This fall, he spent most of his Saturday afternoons spectating from the sidelines of Raymond James Stadium as USF’s lone quarterback target.
Years before his name and highlights began circulating on recruiting sites, Chris Oladokun spent his Saturdays at Skyway Park in west Tampa representing the same green and gold he has chosen to uphold at the collegiate level.
Oladokun played quarterback for the Town N’ Country Packers. It was the only position he had played his entire life — except a brief stint at safety before his coaches realized his offensive prowess.
Oladokun quickly began to realize his athletic talent, but didn’t want to limit himself to just one sport. Since the age of six, he has excelled as a three-sport athlete.
Standing by his side in the stands was his mother, Jennifer Carter.
“We would run from football field to baseball field, and then baseball to basketball,” Carter said. “His entire life, he never played with toys, it was always some type of ball. He never watched cartoons, it was SportsCenter or some type of sport that was on.”
Consistency was important. He always had sports and he always had the city he grew up in, which made passing up offers from Nebraska, Iowa State and Toledo to stay home and play under USF coach Willie Taggart that much easier.
“He’s always preaching ‘bay made’ and I’ve kind of taken over that too,” Oladokun said of the fourth-year coach, who also grew up in the Bay Area. “I’ve spent my whole life here with people watching me grow up and play. Now they get the chance to see me play at the college level. To me, that’s pretty incredible.”
Even when USF was failing to meet expectations — the Bulls had a 2-10 record the previous season and a 2-4 record when Oladukan committed in October 2014 — the 6-foot-1 commit insisted he was making the right choice.
“I wouldn’t say I second-guessed my decision,” Oladokun said. “When I committed, I knew that was a good spot for me. When there were rumors about Taggart leaving, I was a little uneasy about that. But once I knew he was staying, I knew I had made the right decision.”
But pressure is something Oladokun has learned to thrive under. Before circumstances brought him to Sickles High School, he took over the offense at Alonso High, which was far from a powerhouse.
Carter said he took it as a challenge
“Alonso wasn’t a very strong program, and it was kind of rebuilding,” she said. “Getting in and saying, ‘I want to help bring that team to greatness,’ and feeling within you that you have the confidence to bring this people around and rally together.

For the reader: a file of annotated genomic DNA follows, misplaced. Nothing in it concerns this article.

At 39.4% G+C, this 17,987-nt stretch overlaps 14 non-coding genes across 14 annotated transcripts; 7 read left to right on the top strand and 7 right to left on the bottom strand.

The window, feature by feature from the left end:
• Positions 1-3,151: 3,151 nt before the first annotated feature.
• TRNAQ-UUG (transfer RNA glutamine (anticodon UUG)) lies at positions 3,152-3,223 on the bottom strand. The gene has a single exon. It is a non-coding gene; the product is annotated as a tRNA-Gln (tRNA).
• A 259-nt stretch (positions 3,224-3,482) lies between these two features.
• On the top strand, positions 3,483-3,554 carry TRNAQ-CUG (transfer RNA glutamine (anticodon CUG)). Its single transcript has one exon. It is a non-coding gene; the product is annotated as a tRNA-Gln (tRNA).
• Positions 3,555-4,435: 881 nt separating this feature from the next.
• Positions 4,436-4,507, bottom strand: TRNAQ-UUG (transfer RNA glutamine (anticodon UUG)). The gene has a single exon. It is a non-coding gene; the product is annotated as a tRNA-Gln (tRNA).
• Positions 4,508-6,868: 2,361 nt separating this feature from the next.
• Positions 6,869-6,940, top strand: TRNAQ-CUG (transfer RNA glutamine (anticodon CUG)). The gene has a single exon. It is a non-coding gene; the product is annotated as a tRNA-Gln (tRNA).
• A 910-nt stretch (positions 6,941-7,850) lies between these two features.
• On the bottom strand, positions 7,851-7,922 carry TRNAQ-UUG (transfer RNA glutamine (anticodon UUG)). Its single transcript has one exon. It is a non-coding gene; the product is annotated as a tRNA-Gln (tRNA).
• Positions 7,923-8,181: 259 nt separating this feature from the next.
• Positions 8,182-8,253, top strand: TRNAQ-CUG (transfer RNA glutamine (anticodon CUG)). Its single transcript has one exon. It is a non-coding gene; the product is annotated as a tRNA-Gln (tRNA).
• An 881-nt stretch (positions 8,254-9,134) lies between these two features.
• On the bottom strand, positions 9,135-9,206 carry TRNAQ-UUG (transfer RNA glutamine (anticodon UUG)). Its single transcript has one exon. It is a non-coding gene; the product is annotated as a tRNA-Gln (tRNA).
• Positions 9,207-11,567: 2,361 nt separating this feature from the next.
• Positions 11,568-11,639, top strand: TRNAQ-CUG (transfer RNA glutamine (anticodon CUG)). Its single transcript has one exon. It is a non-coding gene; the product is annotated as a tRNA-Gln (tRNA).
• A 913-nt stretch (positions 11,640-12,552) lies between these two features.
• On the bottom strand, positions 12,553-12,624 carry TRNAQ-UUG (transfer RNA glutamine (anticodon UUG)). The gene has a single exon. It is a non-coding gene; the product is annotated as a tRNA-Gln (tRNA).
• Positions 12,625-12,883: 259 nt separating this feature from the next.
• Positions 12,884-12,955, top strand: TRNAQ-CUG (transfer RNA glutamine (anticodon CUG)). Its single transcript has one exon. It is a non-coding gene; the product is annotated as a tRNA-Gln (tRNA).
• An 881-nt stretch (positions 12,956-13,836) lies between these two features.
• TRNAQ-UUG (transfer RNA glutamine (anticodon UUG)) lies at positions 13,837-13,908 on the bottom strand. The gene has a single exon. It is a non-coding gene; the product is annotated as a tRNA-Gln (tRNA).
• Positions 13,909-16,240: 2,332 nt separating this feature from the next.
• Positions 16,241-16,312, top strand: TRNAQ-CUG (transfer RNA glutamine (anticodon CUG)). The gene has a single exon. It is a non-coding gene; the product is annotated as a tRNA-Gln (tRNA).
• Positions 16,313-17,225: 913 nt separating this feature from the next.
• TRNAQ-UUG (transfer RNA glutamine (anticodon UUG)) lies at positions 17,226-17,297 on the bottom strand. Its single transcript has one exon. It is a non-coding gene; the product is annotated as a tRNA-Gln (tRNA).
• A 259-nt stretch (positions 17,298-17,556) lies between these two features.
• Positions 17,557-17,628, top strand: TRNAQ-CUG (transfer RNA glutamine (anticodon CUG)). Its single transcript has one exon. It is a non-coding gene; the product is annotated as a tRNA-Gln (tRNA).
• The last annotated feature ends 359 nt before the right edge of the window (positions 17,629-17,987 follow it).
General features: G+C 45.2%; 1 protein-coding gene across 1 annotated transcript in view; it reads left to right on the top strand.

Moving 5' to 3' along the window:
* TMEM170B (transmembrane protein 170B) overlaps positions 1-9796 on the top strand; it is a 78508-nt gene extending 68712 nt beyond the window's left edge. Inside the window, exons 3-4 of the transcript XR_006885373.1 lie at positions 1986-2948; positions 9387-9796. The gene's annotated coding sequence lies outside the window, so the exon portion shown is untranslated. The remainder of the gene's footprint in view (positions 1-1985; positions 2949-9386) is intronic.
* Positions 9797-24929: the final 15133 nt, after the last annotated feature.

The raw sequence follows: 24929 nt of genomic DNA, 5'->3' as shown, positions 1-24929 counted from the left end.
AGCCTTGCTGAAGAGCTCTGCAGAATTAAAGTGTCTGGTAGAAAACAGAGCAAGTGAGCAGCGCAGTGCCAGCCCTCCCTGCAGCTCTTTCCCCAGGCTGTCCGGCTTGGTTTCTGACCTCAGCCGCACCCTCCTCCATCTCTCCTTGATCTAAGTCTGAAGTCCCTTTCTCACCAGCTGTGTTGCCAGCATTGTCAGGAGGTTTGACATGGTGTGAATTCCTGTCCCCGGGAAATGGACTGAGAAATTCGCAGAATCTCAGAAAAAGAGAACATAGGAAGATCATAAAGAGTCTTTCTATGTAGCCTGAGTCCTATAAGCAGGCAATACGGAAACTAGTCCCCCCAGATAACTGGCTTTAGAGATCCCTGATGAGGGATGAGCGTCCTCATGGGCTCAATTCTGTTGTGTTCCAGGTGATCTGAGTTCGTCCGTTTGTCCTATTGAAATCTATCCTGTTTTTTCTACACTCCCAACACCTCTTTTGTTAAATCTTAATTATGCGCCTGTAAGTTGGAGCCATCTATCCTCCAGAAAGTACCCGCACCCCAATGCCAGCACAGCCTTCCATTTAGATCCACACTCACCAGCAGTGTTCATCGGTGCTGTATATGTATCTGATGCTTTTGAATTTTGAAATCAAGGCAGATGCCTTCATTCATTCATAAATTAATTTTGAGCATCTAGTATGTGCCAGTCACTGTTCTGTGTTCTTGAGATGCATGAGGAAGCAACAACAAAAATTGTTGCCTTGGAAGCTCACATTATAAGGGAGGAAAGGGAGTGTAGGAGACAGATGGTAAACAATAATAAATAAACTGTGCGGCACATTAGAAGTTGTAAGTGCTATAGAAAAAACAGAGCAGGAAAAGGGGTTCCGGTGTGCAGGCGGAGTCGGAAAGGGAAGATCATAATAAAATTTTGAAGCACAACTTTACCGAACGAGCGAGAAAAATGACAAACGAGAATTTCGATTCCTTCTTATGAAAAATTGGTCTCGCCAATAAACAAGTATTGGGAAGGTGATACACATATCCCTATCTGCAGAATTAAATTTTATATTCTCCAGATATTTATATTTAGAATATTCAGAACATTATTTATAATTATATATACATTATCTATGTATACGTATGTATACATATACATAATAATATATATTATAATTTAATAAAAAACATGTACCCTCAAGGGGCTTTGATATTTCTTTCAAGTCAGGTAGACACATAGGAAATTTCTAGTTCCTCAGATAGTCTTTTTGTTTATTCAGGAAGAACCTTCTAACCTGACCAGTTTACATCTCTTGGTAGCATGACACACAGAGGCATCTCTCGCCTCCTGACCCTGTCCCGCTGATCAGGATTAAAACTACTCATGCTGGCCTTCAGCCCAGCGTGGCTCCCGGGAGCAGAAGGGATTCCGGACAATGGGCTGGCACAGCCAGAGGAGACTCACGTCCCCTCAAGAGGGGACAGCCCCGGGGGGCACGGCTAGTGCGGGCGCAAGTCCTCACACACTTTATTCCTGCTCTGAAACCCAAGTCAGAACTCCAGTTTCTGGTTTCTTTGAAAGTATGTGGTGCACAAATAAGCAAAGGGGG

“That’s something he did even in high school. That made him not shy away (from USF).”
Oladokun’s personality and leadership were essential in his maturation when his former team and school, which once put him on a pedestal, suddenly turned away when rumors surfaced that he was looking to transfer.
But Oladokun started fresh at a school down the road, moving to Sickles. The only problem was that Sickles was Alonso’s biggest rival.
“Chris has so much personality and people just automatically draw themselves to him,” Carter said. “So, when he went to Sickles, that’s (Alonso’s) rival school. At Alonso, they were almost like ‘we’re not speaking to you anymore.’ But Sickles immediately rallied around him because he has that natural ability to lead people.”
Oladokun took over for the Gryphons, throwing 15 touchdowns to just 3 interceptions, leading his team to an 8-3 record his senior season and a 16-0 win over his former team.
When it came to recruitment, the adversity he had already overcome primed him for one of the biggest decisions in his life to that point.
It didn’t take much convincing, but the magnitude of the decision still weighed on Oladokun’s mind. In the end, it came down to finding the perfect fit.
“People told him, ‘don’t commit so early, it’ll stop other offers,’ but I think when you kind of know something fits, you just pull the trigger,” Carter said. “It was seeing that validation of people that aren’t local that have seen you just on film and see that talent there.
“I think it was exciting for him, but as far as realistically going anywhere other than USF, I didn’t think he would.”
Oladokun comes in as a three-star recruit and the only quarterback in USF’s 2016 class. But that doesn’t mean there isn’t competition waiting for him the moment he steps on campus.
With the emergence of sophomore Quinton Flowers and the lurking presence of sophomore Asiantii Woulard, it looks as if Oladokun’s chances of starting are slim, but when the time comes, Carter said she knows her son will be ready.
“Coming up behind (them) and getting to learn that offense and hopefully be that person that runs out on the field and take the field, that’s exciting for him,” she said. “When he gets in there and it’s his turn, he’s ready; he’s hungry for it.”
When his time comes, words from a former USF great will ring in his ears.
USF’s all-time receiving leader and hometown kid Andre Davis told Oladokun a simple phrase: “There’s nothing better than playing in front of your hometown.”
“In your hometown, when you’re doing well, not only are your teammates rallying around you, the fans are rallying around you,” Oladokun said.
All of the stress, phone calls and visits have shown Oladokun his perfect fit, right in his backyard.
—Follow on Twitter @JacobHoagUSF